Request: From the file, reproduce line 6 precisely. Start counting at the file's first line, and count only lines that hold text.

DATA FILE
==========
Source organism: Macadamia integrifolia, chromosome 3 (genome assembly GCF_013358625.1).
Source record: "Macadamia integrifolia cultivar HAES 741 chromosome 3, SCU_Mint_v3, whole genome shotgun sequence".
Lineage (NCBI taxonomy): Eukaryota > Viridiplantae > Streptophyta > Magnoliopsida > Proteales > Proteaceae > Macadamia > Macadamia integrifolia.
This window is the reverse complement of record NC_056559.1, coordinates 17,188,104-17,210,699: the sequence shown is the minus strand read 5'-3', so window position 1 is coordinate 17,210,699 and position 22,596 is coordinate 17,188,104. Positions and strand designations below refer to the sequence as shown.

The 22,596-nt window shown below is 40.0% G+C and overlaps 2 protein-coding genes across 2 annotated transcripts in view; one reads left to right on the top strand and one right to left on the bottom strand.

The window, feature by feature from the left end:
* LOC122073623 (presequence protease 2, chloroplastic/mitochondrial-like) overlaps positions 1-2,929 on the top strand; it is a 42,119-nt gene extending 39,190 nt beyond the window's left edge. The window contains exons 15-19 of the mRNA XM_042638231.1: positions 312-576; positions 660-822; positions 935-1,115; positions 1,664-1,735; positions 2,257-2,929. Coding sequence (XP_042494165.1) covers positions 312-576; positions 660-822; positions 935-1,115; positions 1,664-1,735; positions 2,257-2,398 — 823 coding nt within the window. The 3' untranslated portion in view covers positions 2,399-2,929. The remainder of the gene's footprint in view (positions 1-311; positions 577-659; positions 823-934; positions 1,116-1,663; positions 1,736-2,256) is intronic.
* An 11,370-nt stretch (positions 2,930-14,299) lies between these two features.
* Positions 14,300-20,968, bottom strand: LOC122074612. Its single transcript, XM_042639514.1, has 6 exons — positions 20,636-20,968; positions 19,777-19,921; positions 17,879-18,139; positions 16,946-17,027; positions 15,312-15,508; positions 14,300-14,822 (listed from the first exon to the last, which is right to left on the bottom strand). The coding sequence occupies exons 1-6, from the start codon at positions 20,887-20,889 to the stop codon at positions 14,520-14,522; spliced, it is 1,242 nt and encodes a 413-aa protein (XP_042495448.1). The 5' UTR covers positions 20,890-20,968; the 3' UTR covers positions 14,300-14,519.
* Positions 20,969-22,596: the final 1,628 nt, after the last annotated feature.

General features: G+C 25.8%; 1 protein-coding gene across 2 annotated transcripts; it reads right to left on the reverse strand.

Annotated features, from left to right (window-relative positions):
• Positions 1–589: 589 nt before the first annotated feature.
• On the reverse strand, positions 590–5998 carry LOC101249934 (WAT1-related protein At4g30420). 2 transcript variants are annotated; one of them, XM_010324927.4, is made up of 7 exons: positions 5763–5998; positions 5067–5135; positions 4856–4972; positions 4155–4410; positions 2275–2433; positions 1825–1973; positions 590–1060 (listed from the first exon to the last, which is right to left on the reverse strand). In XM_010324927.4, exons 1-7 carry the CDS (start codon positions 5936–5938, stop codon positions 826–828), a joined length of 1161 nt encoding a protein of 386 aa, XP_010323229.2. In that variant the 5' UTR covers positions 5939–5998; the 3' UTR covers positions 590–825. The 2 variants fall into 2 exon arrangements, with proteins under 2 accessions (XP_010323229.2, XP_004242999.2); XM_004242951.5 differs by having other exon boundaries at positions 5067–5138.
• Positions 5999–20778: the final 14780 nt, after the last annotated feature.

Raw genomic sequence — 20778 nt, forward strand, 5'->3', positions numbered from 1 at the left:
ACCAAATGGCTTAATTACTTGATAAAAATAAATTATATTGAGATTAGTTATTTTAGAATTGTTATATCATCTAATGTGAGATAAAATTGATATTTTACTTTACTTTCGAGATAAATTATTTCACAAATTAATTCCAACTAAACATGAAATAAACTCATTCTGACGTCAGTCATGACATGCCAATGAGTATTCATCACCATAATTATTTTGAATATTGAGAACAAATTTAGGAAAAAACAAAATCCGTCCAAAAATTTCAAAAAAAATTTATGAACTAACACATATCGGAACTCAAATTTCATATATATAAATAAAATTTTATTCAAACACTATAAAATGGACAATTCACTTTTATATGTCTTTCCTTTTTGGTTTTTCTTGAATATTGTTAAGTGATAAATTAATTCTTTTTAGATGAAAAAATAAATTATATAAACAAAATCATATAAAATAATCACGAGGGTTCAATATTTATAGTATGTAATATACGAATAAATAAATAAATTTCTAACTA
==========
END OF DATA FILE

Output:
The window, feature by feature from the left end: